Outside Insights | September 2015 | By Guest Author

A New Look at Pricing Strategies

Pricing strategies come into focus for retailers as minimum wage hikes take hold.
QSR brands change price strategy to account for higher costs in restaurant industry.

Quickly rising labor costs are a major concern for quick-service operators these days as initiatives to accelerate minimum wage increases dominate the news. Since 2014, many states and municipalities have announced hikes, and New York City has even targeted the fast-food industry for mandatory increases.

Quick-serve companies are now re-evaluating pricing strategies, with brands like Starbucks, Chipotle, and Panera Bread already increasing prices this year.

Historically, sustained periods of economic growth come with outsized effects on labor-intensive industries like retail, restaurants, and hospitality. This time around, by employing advanced analytics—so-called “big data”—quick-serve operators have a unique ability to adjust pricing (relative to market opportunity) proactively, automatically, and on an everyday basis.

Even before the potential big data opportunity in the limited-service industry, getting pricing right required an in-depth, planned strategy aimed at finding the right price for both companies and consumers.

Analytics light the way

With so many businesses facing labor cost challenges, it’s an ideal time to engage in pricing strategy and analysis, but the decision to change prices is never an easy one—and shouldn’t be. Choices need to be based on careful analysis of robust and relevant data.

The “big data opportunity” involves a massive sampling of shoppers’ habits and behaviors to determine how consumers will react to variations in the price and combination of products.

Thoughtful, simple pricing also usually yields significantly higher margin profit.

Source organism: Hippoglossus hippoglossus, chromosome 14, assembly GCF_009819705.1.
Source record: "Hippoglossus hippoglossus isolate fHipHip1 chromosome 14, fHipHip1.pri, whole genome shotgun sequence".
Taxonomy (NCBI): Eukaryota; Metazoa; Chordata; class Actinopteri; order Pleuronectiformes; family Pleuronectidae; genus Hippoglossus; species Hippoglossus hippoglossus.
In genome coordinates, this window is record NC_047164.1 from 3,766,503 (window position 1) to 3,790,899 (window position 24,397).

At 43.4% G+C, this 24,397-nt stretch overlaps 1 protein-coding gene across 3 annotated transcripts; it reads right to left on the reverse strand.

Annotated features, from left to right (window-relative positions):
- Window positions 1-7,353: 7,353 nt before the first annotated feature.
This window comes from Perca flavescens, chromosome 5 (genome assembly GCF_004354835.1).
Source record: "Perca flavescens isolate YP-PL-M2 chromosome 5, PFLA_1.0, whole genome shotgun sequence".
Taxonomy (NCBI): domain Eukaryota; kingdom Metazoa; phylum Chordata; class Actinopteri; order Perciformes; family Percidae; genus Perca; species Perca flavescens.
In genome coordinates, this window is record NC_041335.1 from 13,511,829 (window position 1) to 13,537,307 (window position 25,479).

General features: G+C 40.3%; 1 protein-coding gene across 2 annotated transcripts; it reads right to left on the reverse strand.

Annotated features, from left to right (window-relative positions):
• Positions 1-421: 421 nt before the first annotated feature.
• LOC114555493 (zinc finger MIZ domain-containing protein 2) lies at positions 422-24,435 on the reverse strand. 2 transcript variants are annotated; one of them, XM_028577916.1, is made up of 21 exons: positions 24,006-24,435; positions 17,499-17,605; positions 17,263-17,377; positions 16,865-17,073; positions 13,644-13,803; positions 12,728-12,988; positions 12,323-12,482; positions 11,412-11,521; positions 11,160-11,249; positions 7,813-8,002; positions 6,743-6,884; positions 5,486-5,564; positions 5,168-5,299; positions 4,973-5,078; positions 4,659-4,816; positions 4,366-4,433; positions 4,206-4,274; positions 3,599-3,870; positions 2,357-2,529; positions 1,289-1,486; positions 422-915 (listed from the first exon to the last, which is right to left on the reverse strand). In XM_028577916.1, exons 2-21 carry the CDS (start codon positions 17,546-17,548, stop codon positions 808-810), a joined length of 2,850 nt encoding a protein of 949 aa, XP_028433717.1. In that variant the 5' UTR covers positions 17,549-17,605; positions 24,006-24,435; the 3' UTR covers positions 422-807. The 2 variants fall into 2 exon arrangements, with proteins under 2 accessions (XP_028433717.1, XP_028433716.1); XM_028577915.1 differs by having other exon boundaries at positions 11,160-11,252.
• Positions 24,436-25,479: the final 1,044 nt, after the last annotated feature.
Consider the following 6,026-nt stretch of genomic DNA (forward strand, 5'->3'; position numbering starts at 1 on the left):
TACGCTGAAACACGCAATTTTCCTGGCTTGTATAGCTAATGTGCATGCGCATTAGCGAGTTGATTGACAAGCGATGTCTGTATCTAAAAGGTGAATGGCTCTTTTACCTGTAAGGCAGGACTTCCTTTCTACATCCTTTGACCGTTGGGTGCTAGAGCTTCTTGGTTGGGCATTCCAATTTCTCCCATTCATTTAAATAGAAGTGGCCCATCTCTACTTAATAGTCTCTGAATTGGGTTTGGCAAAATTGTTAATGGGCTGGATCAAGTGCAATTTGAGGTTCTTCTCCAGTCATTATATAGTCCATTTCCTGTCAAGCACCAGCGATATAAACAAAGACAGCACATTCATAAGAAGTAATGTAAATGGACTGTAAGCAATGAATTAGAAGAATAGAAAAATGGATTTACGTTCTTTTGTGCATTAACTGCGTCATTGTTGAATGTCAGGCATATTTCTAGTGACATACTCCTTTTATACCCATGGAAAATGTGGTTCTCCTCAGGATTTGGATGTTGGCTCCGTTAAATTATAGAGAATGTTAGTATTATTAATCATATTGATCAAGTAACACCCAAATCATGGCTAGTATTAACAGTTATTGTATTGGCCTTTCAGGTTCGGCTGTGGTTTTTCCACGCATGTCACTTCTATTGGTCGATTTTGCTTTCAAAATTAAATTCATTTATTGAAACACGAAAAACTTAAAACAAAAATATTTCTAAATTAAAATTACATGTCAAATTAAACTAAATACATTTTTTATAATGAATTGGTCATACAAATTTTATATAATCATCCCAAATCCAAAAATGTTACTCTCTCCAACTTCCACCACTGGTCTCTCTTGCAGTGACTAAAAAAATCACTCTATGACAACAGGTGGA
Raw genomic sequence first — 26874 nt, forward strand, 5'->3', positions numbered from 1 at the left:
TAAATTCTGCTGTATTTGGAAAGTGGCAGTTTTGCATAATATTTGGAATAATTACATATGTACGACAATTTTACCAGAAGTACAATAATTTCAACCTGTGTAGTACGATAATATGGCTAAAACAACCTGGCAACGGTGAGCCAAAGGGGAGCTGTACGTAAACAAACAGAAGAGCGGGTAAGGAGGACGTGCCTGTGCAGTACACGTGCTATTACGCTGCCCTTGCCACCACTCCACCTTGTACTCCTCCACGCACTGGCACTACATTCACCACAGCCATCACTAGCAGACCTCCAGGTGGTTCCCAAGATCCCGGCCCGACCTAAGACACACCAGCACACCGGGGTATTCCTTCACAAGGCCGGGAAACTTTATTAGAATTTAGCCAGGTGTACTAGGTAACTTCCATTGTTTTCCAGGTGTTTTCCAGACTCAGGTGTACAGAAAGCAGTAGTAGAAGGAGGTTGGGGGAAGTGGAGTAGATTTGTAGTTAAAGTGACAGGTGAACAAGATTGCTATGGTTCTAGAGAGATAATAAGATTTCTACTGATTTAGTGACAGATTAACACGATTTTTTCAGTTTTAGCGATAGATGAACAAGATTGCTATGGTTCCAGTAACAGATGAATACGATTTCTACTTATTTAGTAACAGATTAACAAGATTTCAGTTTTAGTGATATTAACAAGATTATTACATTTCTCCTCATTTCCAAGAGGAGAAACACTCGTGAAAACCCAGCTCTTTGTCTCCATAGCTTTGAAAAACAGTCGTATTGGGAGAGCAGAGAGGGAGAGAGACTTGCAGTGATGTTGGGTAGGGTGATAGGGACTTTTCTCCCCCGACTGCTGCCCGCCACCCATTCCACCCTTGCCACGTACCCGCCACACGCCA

To illustrate, let’s look at one quick-serve executive’s past experience. Chas Hermann is presently acting as interim CMO at Papa Murphy’s restaurants. Prior, he led operations at a major theme park, where he discovered most visitors looked at the cost of camera film and soft drinks as their references for determining value. The common availability of these products allowed customers to frame value across all other products in the park. “Naturally,” Hermann says, “we anchored those prices closer to what a guest might see in other retailers and attractions.”

Basing pricing strategy on instinct and intuition is a long shot; analysis of big data predicts future outcomes far more accurately. Moreover, the influx of data available at our fingertips means it’s easier to build healthy, market-determined pricing strategies than firms might realize.

Finding the best approach

So how can leaders create effective price strategies for their brands?

A cost-based approach ties pricing strategy to items, but because customers don't know the cost of ingredients, such complex and confusing pricing models force them to consider personal costs over the value of what companies are offering.

Anchoring a strategy to category pricing makes more sense in many cases, as customer focus then shifts from price to flavor (and overall enjoyment of the meal).

Hermann believes market-based pricing is a better plan, as this method involves looking at direct and indirect competitors in a category and aligning a brand’s position within the market’s price range. Thoughtful, simple pricing also usually yields significantly higher margin profit.